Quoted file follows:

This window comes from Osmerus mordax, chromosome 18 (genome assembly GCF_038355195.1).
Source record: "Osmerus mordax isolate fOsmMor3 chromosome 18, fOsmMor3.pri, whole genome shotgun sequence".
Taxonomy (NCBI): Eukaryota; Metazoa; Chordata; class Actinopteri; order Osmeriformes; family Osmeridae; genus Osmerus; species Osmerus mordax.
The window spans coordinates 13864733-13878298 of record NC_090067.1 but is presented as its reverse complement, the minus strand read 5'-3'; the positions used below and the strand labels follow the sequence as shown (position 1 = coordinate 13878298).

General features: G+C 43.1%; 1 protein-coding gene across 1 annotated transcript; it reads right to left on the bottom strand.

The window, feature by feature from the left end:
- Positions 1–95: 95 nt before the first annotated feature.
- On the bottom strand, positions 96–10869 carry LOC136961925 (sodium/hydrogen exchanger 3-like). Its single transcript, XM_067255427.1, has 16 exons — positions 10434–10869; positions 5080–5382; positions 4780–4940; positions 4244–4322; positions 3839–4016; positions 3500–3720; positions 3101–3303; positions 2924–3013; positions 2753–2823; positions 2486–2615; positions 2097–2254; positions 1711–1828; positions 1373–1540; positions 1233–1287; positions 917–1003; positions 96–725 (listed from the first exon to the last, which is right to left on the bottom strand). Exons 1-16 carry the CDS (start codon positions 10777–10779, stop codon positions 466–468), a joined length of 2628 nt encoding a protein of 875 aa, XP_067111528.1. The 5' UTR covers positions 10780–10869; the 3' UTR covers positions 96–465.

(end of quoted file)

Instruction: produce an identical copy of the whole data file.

This window comes from Osmerus mordax, chromosome 18 (genome assembly GCF_038355195.1).
Source record: "Osmerus mordax isolate fOsmMor3 chromosome 18, fOsmMor3.pri, whole genome shotgun sequence".
Taxonomy (NCBI): Eukaryota; Metazoa; Chordata; class Actinopteri; order Osmeriformes; family Osmeridae; genus Osmerus; species Osmerus mordax.
The window spans coordinates 13864733-13878298 of record NC_090067.1 but is presented as its reverse complement, the minus strand read 5'-3'; the positions used below and the strand labels follow the sequence as shown (position 1 = coordinate 13878298).

General features: G+C 43.1%; 1 protein-coding gene across 1 annotated transcript; it reads right to left on the bottom strand.

The window, feature by feature from the left end:
- Positions 1–95: 95 nt before the first annotated feature.
- On the bottom strand, positions 96–10869 carry LOC136961925 (sodium/hydrogen exchanger 3-like). Its single transcript, XM_067255427.1, has 16 exons — positions 10434–10869; positions 5080–5382; positions 4780–4940; positions 4244–4322; positions 3839–4016; positions 3500–3720; positions 3101–3303; positions 2924–3013; positions 2753–2823; positions 2486–2615; positions 2097–2254; positions 1711–1828; positions 1373–1540; positions 1233–1287; positions 917–1003; positions 96–725 (listed from the first exon to the last, which is right to left on the bottom strand). Exons 1-16 carry the CDS (start codon positions 10777–10779, stop codon positions 466–468), a joined length of 2628 nt encoding a protein of 875 aa, XP_067111528.1. The 5' UTR covers positions 10780–10869; the 3' UTR covers positions 96–465.